CA: A Western Focus on the Dairy Net-Zero Initiative

Geoff Vanden Heuvel Director of Regulatory and Economic Affairs Milk Producers Council

Geoff Vanden Heuvel

The Western States Dairy Producer Association held a technical workshop, which brought in several the industry’s top professionals and scientists for the purpose of evaluating the current state of the science and progress toward reducing the dairy industry’s impact on the climate. The meeting was held Oct. 19 & 20 in Boise, Id.

Milk Producers Council, together with the Arizona Dairy Producers, Dairy Producers of New Mexico, Idaho Dairymen’s Association, the Dairy Producers of Utah, the Oregon Dairy Farmers, the Texas Association of Dairymen and the Washington State Dairy Federation make up the Western States Dairy Producers Association.

The Net-Zero Initiative is sponsored by Dairy Management Inc. (DMI), which manages the producer funded promotion program. The Net-Zero Initiative commits the dairy industry to the following three goals by 2050:

  • Becoming carbon neutral or better;
  • Optimizing water use while maximizing recycling; and
  • Improving water quality by enhancing use of manure and nutrients

These are admirable goals for the national industry, and our customers are increasingly asking and demanding progress on achieving climate goals. The purpose of the meeting was to bring a Western focus to the challenges inherent in achieving the Net-Zero goal. One of the first concerns is the definition of what is meant by Net Zero. Is it possible to eliminate the impact on the climate of the dairy industry? Or do we mean that our goal is to not add to the warming of the climate by neutralizing or off setting our impacts?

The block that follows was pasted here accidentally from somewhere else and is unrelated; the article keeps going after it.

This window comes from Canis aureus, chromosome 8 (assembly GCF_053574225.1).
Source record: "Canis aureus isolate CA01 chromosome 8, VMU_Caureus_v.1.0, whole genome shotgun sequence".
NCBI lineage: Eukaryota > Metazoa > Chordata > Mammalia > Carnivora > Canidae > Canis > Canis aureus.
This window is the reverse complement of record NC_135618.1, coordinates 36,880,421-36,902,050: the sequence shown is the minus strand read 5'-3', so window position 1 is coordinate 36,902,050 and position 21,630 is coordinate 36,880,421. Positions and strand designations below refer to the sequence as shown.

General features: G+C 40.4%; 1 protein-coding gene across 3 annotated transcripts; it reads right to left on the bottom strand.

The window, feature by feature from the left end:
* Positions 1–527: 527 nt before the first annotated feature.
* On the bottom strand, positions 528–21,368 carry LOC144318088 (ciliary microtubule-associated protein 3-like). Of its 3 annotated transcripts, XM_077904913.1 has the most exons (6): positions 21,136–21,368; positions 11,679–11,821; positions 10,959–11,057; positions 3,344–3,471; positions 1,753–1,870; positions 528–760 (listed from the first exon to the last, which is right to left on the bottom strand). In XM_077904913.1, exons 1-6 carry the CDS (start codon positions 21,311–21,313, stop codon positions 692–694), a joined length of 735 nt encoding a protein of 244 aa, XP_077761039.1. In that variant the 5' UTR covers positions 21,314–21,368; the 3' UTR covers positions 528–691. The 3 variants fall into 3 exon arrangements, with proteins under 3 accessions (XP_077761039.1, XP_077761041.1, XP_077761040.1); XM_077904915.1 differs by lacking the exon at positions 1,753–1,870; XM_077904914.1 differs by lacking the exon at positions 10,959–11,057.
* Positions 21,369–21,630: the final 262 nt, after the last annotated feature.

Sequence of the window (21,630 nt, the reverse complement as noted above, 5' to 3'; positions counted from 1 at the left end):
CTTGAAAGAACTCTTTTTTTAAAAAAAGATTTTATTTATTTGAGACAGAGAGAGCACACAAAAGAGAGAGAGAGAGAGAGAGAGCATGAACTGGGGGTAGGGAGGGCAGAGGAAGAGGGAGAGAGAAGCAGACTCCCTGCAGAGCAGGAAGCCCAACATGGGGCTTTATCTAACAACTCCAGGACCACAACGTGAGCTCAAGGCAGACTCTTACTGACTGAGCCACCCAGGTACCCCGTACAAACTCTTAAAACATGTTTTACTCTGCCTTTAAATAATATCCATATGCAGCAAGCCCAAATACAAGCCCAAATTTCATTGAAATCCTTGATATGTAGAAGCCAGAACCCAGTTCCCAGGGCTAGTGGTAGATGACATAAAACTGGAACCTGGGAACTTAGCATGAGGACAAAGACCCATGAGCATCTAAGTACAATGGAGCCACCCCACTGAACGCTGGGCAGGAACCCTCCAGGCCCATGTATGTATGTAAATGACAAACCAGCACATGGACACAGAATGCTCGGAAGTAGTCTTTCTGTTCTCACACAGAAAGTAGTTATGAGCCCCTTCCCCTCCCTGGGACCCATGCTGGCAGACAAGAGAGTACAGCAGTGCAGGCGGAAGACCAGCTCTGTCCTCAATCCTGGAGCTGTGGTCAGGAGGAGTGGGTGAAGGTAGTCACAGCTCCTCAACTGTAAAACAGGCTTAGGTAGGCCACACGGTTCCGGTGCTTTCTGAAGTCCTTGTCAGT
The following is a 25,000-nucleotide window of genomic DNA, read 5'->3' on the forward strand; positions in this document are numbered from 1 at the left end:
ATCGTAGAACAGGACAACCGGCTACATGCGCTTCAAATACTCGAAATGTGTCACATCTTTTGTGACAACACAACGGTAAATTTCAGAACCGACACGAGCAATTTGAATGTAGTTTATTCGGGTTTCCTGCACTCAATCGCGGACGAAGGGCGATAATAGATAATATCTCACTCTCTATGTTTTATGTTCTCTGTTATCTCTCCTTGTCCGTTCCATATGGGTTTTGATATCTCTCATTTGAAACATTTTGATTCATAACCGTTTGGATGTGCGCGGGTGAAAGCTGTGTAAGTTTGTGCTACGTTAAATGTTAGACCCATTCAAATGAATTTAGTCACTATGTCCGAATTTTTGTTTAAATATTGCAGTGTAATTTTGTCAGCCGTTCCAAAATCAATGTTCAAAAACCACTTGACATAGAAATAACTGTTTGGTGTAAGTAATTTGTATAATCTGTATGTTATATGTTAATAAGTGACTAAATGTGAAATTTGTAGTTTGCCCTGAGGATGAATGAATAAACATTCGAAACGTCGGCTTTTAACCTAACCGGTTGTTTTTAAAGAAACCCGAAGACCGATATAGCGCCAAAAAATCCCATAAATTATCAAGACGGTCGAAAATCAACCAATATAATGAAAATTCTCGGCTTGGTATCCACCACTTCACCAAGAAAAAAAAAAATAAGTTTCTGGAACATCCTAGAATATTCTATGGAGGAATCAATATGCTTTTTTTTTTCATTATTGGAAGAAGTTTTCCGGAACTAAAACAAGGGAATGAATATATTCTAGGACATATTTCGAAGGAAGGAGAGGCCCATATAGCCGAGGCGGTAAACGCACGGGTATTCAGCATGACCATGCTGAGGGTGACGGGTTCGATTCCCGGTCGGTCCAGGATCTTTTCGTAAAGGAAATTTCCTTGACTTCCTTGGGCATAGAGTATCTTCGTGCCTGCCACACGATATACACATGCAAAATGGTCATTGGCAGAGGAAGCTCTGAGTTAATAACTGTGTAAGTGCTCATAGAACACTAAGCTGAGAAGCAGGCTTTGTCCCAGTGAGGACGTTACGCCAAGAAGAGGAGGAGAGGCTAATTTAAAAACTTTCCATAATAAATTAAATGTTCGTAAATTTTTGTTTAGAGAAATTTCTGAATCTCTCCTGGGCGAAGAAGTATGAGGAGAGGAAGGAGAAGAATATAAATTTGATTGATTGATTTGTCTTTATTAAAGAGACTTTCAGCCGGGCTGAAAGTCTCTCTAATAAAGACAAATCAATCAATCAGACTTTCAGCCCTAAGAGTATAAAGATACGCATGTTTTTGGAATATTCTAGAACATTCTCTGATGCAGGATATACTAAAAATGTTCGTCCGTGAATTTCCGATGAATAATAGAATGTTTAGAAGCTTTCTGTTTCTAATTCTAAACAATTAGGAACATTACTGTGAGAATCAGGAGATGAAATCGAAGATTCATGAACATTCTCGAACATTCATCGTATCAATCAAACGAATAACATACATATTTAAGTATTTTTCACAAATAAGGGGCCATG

Presentations were given by Dr. Michael VandeHaar from Michigan State and Dr. Alex Hristov from Penn State on genetic improvements and feed efficiency as well as what we know about the success of reducing enteric emissions (belching) from cows using feed supplements. One thing that hit me was the reality that while enormous progress in feed efficiency has been made over the past 60 years, we are now hitting a plateau. It seems that once you reach a certain point, more feed intake does not produce exponential increase in milk production, so your ability to get further milk-feed efficiency is limited. Of course, if the rest of the world were to achieve the kind of feed efficiency levels we have in the U.S., then the great gains we have produced over the past decades could be replicated in other areas.

We heard from Dr. April Leyhem and Dr. Rob Dungan from Idaho and Dr. Deanne Meyer from UC Davis and Dr. Joe Harrison from Washington about developments in manure handling and separation and recovery technologies. Michael Boccadoro from California Dairy Cares made a presentation on digesters and what is being done and planned for the use of these facilities in the renewable energy effort. Donald De Jong from Texas was there to explain the Sedron Technology ( that has been constructed on one of his dairies. This is a technology that is going to be part of a huge amount of the dairy Net-Zero Initiative. There was a robust discussion about how research dollars that come from all producers should be invested as we all seek opportunities to reach our goals.

Finally, Dr. Jim Wallace from DMI talked about the initiative’s plans and how they impact the West. He acknowledged that there are some unique challenges that are faced by the industry in each region. He was very open to dialogue with the group and promised a continued collaboration. In addition to myself and Kevin, MPC board members Daryl Koops and Michael Oosten participated. The Western States Dairy Producer Association has proved to be a valuable vehicle to both learn and inform our colleagues about issues facing the Western dairy industry as well as coordinate strategy and messaging to advance our interests.

Editors Note: This report appears in the Oct. 23 MPC newsletter and is posted here with permission.

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